From a phone call with an editor earlier this week, one comment stuck in my head. He said I wasn't like other writers because I'm not afraid to fail. What I neglected to tell him was the mat on my front door doesn't say WELCOME it says FAILURE. I step on it all the time. I'm so used to getting rejected and turned down I've likely become numb to it. Yes, it does bother me, but I bounce back from it pretty quick and the best way to recover is to get another iron in the fire ASAP. I guess I thought perseverance was the number one thing a writer needed. So why would other writers be afraid to fail? After a friend told me my mat should say PERSEVERANCE not FAILURE, I gave it some more thought. No, I don't consider myself a failure, nor do I consider myself successful, but more enroute or work-in-progress kinda thing. Capisce? (my grandfather used always say that)

Tuesday, March 10, 2009

After receiving a call this past Friday where I thought no one was on the line, I jokingly handed the phone to my daughter and said it was for her. I went all the way upstairs and into her room and that phone was silent. Doesn't that figure that the minute she gets on the line the person starts talking. It wasn't until 3 days later that I learned my daughter hung up on an editor. Oops. Now my name has surely been added to the "needs work" file for phone etiquette. What haven't I screwed up?

Today I started doing research on an interesting historical controversy. The really cool thing about this topic that I didn't realize until after I'd picked it was that the item is right here in CT. Now, I have this burning desire to go see it. But first I need to get all the research papers.

Friday, March 6, 2009

It was a rough morning all around. The cat had a seizure. I had a dream I was rolling and rolling and rolling. I looked in the snow and found I'd been trying to make a snowman by rolling a kid's plastic playground ball. And it was a small ball too. But a ball filled with air is not exactly reality. That dream was too harsh. Geez, with dreams like mine, who needs nightmares.

I've been making good headway on a whole bunch of paperwork that is not due anytime too soon - thank goodness. It's a lot better then last time. But is it good enough, that is the question? I had a last minute change of heart and completed and shipped out Plan B. Hey, what the heck, I've nothing to lose except maybe a half days worth of effort. Can't say I'm not trying. Oh, you DEFINITELY can't say that.

Thursday, March 5, 2009

I was at Cabela's today buying some mace. Better safe then sorry. Mine went through the washing machine. It doesn't work, but it's clean. Anyhow, since it was a different model I asked the lady at the register if she knew how this one worked. She explained that she used mace on a bear when she lived out in Montana. Whoa. This is CT. You don't hear stories like that. I wanted to hear the whole story, but a lady got in line and I didn't want to hold her up. I left the store thinking that cashier was no pansy.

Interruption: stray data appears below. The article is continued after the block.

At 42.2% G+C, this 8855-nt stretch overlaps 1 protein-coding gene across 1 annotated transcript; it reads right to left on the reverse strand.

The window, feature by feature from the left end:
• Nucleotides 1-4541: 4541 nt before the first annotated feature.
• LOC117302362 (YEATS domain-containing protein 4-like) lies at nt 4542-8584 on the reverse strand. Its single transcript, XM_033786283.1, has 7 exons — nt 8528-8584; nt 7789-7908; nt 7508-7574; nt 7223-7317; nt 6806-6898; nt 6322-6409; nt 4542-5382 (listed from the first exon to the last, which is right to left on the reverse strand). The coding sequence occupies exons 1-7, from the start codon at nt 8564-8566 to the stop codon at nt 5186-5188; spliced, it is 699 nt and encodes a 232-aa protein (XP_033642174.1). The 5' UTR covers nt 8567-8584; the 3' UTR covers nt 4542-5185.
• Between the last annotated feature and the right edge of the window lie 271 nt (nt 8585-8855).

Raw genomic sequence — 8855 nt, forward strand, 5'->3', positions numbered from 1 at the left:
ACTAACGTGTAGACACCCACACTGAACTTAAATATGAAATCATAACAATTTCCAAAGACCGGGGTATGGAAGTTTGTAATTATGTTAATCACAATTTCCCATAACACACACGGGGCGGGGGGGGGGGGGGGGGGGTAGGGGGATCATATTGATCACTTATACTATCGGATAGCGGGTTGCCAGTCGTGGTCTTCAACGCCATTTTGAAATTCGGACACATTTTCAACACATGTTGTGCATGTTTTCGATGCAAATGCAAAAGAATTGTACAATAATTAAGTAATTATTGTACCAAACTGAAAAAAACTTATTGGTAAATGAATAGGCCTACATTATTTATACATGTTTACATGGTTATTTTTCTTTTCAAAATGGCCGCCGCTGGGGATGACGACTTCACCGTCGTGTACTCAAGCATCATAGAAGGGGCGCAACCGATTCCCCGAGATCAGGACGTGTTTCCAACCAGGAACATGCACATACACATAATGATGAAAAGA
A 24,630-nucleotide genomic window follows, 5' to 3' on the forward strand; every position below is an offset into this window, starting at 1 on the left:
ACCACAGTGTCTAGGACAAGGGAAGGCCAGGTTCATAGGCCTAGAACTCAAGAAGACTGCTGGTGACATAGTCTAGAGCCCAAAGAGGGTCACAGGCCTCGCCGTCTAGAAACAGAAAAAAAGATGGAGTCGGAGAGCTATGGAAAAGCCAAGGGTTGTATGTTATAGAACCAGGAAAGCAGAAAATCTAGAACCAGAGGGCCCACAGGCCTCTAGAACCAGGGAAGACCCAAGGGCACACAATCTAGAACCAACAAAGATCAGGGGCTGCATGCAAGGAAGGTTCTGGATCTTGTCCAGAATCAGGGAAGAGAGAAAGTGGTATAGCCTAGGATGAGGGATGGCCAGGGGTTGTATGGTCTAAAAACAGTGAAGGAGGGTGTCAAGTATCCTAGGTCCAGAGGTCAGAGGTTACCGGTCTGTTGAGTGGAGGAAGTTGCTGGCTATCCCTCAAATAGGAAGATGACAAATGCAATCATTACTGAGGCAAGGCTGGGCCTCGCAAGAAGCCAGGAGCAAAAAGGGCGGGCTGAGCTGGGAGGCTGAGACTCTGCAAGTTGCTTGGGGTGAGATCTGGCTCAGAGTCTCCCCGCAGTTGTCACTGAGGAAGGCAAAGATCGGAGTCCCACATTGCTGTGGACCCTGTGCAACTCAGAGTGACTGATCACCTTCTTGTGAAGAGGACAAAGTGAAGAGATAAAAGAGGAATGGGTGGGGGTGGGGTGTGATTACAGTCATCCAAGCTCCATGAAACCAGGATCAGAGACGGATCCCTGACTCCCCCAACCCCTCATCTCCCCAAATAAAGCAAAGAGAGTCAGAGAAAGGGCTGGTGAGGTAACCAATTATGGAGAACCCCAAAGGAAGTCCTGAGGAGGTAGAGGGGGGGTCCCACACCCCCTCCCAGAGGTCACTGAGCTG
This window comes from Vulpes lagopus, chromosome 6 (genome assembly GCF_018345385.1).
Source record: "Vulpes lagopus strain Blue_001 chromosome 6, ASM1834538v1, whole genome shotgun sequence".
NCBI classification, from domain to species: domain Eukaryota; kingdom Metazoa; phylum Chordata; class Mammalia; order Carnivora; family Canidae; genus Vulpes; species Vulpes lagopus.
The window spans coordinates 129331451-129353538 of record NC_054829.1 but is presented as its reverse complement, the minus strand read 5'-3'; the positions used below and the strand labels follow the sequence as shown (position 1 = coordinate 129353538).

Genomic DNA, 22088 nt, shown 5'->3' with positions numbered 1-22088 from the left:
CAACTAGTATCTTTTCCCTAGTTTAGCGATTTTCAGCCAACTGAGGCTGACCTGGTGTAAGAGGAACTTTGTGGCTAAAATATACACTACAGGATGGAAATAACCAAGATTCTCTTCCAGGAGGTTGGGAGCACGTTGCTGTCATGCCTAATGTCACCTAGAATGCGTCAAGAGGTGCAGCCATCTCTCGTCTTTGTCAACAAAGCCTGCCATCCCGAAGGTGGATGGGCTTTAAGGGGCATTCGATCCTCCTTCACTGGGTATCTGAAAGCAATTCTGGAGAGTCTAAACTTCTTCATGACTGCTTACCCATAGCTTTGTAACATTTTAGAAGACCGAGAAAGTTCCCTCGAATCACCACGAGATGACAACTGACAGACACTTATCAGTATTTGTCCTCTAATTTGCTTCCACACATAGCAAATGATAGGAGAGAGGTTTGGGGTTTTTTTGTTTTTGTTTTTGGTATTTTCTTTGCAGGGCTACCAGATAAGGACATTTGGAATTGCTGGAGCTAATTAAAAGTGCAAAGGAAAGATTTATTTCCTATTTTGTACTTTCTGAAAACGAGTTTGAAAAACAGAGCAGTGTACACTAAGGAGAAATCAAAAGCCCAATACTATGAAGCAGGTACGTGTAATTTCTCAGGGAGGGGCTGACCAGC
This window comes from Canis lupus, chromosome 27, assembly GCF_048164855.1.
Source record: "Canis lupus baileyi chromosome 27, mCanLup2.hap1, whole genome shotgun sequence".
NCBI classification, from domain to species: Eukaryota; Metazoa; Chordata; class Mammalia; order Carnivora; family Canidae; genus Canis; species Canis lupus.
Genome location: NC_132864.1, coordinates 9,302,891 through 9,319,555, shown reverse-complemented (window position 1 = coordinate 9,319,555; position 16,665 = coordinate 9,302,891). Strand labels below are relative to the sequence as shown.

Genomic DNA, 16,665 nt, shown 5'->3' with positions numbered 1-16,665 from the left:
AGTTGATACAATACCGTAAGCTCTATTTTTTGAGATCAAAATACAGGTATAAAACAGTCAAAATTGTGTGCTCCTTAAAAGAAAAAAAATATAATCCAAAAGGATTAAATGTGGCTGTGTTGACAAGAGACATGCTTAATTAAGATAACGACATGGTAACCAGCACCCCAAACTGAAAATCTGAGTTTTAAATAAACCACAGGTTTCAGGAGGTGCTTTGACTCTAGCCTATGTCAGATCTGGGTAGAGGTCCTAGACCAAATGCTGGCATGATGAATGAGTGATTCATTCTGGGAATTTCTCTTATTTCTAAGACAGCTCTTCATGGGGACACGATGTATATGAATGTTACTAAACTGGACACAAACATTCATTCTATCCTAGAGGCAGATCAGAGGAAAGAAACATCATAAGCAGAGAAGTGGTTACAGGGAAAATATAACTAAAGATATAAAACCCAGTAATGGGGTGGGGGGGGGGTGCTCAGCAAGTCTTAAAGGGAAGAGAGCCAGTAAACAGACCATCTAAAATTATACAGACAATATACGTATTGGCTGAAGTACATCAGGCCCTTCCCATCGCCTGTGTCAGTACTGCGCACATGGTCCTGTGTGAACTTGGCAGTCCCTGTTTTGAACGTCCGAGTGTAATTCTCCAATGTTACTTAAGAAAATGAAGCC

I was pretty pleased with myself for putting a lot of irons in the fire during the past three months. But boy oh boy, they cool right off. Recognizing that Plan A was the stronger of the two, I don't think I'm wasting my time with Plan B. Humph.

Wednesday, March 4, 2009

A friend emailed today:

I was reading an article about male fish that are taking on female characteristics, they think it is something to do with what is in lakes and streams. I didn't quite get it. Could you please write an article for ChemMatters so I can grasp it?

My reply was "DON'T go in the water!"

Tuesday, March 3, 2009


Today President Obama overturned Bush's last minute changes to the Endangered Species Act!
HALLELUJAH!!!! Here's the CNN article. That was such a flawed piece of legislation it wasn't funny. Let's just remove from the process those people (i.e. scientific reviews) that are in the way of development. Major audit check. Envisioning the fast destruction of land and sea from oil hungry companies was enough to make one sick. I was so happy to read this bit of news.
Well laid out steps are destined to be trampled. I'm off to do some snowshoeing in the woods - this time with hiking boots, not snow boots. Hopefully, I won't get a bad blister. Time to hatch another plan.

Upon my return, from a couple of hours snowshoeing, in regards to a glacier video I added to WWF, I received this nice email from the WWF:
Hello Linda

This is great and sorry for not getting back sooner but have been travelling
for work. I have added this to our favourites list on the Climate Witness
YouTube site.

Thank you so much for sending us this link and for making something that the
kids will love.

Many regards Claire

Claire Carlton
Manager Climate Witness Programme
WWF International
Twitter: www.twitter.com/wwf_climate
website: www.panda.org/climatewitness
facebook: http://tinyurl.com/53wbt8
flickr: www.flickr.com/climatewitness/
youtube: www.youtube.com/climatewitness
www.earthhour.org.au - Saturday 28 March 2009